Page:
Finally, a tool to manage Project Scope
For a long time, when thinking about Project Management, the first thing people associate to was scheduling. Naturally, most project-based software tools, like Microsoft Project or Primavera P3 and the subsequent Primavera P6 Professional, were focusing on that process. Other tools existed, focusing on different areas, but always a specific one, like Primavera Risk Analysis, for example, which focuses on risks. No well-balanced and integrated tool did exist.
But the world is changing fast. At Primaned Belgium, we always believed that “the real power of project controls lies in the integrated approach to manage its areas”, and never our belief made more sense. Business requirements are ever more challenging, projects are ever more complex, forcing Project Controls field to increase its effort for a better integration between the different knowledge areas.
So, the toolbox must adapt, it must become broader. We have analyzed several tools, mapped them with our client’s business needs, and recently we have seen a set of new powerful tools emerging, among them Oracle Prime.
Primaned has already introduced Prime in a previous post. Now, we will dedicate a series of blog posts focusing the apps or modules.
In simple terms, Project Management is about balancing different constraints with the goal to deliver a product, a service or a result. Oracle Prime is essentially a comprehensive solution that deals with those constraints, namely scope, schedule, cost, etc., that is the different knowledge areas of project controls, each of them covered by its own independent module and integrates them into a single application.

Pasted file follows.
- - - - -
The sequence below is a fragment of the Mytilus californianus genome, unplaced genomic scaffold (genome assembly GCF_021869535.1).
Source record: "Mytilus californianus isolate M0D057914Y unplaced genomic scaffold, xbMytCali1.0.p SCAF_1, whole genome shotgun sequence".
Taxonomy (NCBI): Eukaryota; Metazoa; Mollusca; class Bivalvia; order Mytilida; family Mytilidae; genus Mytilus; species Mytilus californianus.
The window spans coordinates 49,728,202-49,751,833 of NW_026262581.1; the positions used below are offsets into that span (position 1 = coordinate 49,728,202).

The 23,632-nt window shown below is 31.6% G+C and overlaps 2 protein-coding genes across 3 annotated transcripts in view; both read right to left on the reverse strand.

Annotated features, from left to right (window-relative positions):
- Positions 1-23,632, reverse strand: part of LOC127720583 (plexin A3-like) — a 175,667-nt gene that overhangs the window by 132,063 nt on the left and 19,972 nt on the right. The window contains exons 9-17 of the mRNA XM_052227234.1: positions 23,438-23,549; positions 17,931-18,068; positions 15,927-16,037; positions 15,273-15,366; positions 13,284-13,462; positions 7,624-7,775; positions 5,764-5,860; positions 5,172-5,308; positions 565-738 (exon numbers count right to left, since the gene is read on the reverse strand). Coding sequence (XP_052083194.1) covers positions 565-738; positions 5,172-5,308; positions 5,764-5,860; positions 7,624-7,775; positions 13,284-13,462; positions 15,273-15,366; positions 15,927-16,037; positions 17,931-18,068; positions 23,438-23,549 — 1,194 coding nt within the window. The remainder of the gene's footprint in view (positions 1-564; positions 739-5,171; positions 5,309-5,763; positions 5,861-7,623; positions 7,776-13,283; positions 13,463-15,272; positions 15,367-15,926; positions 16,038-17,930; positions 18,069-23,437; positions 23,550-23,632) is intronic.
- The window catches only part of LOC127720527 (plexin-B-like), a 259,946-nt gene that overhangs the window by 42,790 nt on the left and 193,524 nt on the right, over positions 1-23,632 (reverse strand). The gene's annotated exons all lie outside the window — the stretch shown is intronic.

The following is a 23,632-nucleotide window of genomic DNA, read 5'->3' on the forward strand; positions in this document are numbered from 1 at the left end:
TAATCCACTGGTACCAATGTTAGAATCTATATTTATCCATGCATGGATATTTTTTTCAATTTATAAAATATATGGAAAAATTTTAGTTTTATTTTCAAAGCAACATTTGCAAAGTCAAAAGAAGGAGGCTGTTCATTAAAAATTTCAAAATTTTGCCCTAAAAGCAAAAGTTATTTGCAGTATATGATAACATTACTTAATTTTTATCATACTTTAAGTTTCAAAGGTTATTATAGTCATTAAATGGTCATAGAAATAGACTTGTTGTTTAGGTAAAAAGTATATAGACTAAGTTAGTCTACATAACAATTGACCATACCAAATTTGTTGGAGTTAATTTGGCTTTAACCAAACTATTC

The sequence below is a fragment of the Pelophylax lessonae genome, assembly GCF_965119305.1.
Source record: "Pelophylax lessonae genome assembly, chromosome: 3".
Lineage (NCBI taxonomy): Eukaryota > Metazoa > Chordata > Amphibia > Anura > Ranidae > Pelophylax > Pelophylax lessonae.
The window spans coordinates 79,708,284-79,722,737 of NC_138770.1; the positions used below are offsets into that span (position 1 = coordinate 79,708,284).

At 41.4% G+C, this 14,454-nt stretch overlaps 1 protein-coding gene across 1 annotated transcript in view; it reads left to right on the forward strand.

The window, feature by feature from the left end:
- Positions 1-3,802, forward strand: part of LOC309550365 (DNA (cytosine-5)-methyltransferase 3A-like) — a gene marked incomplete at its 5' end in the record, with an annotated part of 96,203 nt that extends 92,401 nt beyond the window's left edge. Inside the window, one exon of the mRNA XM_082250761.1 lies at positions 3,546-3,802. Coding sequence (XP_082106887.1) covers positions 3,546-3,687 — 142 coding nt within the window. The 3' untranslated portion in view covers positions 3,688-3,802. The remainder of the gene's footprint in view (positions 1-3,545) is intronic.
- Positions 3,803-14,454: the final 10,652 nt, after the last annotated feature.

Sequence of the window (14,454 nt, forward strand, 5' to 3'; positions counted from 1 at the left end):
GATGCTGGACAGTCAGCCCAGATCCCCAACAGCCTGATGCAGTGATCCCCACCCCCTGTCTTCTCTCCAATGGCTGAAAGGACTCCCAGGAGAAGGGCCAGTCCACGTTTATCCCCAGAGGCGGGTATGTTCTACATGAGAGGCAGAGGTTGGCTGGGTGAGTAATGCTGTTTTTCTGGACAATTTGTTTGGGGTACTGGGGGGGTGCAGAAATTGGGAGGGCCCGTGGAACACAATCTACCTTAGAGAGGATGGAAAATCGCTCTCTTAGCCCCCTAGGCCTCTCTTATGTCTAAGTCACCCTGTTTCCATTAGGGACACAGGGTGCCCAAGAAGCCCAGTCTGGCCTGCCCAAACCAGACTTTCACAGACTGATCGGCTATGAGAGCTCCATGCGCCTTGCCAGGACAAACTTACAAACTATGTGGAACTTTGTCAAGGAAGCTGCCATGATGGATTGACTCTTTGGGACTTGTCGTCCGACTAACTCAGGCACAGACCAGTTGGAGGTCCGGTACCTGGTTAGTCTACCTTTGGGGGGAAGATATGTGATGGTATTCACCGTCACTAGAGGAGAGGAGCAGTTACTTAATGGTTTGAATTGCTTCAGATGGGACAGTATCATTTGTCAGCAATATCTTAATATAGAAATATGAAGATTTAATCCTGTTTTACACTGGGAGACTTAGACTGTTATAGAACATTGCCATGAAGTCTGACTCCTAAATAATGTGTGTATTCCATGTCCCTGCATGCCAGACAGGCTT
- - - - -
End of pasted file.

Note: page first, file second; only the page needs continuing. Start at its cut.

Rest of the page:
The Scope app
When developing a project, the first thing that must be defined are the deliverables of that project, to wit, the scope. So, it seems natural we start with the Scope app.
As stated in the PMBoK, scope is “the work that needs to be accomplished to deliver a product, service, or result with the specified features and functions”. In more simple terms, the product to be delivered and all the necessary work to deliver it. The app within Oracle Prime clearly follows this idea by dividing Scope between Product and Work.
Product can be simply put as “what to deliver”. So, in Prime, we describe it by breaking down hierarchically the end-product into its components or sub-products, creating then, the PBS (Product Breakdown Structure) of our project, as the one below, as recommended by the Project Management best practices, which is also kind of unique within Project Management tools. In P6, for example, no similar functionality exists. We see some P6 users creating a PBS, by assigning activity codes, but that does not give us the same functionality as we have here, as will become clear later in this post.